PAUL: In Kentucky, 70 percent of the people would like to repeal it or have our attorney general challenge the constitutionality of it. I think there are some real constitutional questions. It's going forward. A federal judge in both Florida and Virginia have said, yes, we're going to go forward with this. So I think you will see that go forward and we will challenge it in the courts. And also we should try to repeal it.
AMANPOUR: Let me ask you this in terms, again, of balancing the budget. There are many economists who simply say the math does not add up if you're not going to agree to raising taxes. Do you agree that taxes will have to be raised, as well?
PAUL: Well, I think it's not a revenue problem; it's a spending problem.
AMANPOUR: But it is a revenue problem, according to so many economists.
PAUL: Well, yes and no. I mean, we bring in -- the thing is, is that a lot of times people would come to me and say, well, you don't believe in any government. And I would tell them, you know what? I believe in $2.4 trillion worth; I just don't think you can have $4 trillion worth if you only bring in $2.4 trillion. 2.4's a lot. That's a huge government. We've doubled the size of government in 10 years.
PAUL: We don't need bigger government. We need to shrink the size of government.
AMANPOUR: Right, but without making strong entitlement and other cuts -- and even if one does, most of the economists say the math simply doesn't add up to keep -- to keep tax cuts on and on and on. Will you agree to some?
PAUL: My -- my hope now -- my hope is to be on the Budget Committee and to go through all of these numbers and, by January, to have a balanced budget that I will introduce. I want there to be a Republican alternative -- whether it wins or not, I want the Republican message to be one of balanced budgets. If they won't do it in a year, we'll say, how about two years? If they won't do it in two years, how about three years? But someone has to believe it.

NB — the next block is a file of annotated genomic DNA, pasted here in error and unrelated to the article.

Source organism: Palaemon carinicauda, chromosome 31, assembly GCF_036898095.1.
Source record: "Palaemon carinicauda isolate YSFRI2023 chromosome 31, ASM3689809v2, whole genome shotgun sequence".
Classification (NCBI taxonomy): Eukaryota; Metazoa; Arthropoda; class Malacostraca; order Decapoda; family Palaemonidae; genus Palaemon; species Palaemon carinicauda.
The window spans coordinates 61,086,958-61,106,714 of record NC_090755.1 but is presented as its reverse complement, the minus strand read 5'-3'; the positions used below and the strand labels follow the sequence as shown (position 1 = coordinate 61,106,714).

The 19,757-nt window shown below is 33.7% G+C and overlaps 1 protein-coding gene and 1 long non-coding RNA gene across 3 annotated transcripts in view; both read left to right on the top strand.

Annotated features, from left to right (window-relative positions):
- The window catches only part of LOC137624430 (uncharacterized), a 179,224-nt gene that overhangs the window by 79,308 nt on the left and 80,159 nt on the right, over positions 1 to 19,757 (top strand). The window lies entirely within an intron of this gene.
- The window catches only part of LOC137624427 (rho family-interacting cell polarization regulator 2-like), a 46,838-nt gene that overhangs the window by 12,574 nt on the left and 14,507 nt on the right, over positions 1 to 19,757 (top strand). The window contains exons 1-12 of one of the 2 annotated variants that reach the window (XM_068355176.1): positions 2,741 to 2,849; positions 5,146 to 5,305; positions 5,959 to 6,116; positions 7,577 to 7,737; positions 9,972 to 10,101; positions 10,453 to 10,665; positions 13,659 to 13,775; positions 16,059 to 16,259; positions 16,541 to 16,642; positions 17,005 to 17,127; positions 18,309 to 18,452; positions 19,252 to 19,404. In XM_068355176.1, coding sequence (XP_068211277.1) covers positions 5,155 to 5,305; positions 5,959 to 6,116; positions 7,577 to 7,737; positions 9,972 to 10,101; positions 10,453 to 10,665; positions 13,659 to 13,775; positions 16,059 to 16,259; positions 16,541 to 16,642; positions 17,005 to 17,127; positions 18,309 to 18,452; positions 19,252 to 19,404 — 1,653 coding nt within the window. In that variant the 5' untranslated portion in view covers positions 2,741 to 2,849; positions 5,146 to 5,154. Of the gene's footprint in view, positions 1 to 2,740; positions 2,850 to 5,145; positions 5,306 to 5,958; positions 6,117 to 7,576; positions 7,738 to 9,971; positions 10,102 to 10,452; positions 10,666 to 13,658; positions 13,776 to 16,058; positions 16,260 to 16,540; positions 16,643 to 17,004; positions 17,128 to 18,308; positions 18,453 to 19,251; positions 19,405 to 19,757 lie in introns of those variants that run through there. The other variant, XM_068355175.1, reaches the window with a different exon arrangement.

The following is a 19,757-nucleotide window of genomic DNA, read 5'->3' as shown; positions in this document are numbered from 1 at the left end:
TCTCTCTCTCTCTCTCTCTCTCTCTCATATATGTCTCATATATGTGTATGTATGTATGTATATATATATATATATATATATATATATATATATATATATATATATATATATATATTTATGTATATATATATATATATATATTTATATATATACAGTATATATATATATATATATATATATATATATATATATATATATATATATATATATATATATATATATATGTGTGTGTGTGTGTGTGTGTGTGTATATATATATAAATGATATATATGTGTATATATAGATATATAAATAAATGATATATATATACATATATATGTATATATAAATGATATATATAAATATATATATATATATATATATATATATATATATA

AMANPOUR: Give me one specific cut, Senator-elect.
PAUL: All across the board.
AMANPOUR: One significant one. No, but you can't just keep saying all across the board.
PAUL: Well, no, I can, because I'm going to look at every program, every program. But I would freeze federal hiring. I would maybe reduce federal employees by 10 percent. I'd probably reduce their wages by 10 percent. The average federal employee makes $120,000 a year. The average private employee makes $60,000 a year. Let's get them more in line, and let's find savings. Let's hire no new federal workers.
AMANPOUR: Pay for soldiers? Would you cut that?
PAUL: I think that's something that you can't do. I don't think...
AMANPOUR: You cannot do?
PAUL: Right. I think that soldiers have to be paid. Now, can we say that gradually we don't need as large of an Army if we're not in two wars? Yes, I think you can say that. You can save money there. You can bring some troops home or have Europe pay more for their defense and Japan pay more and Korea pay more for their defense or bring those troops home and have savings there.
AMANPOUR: Have you thought much about foreign policy? Does the Tea Party have a foreign policy?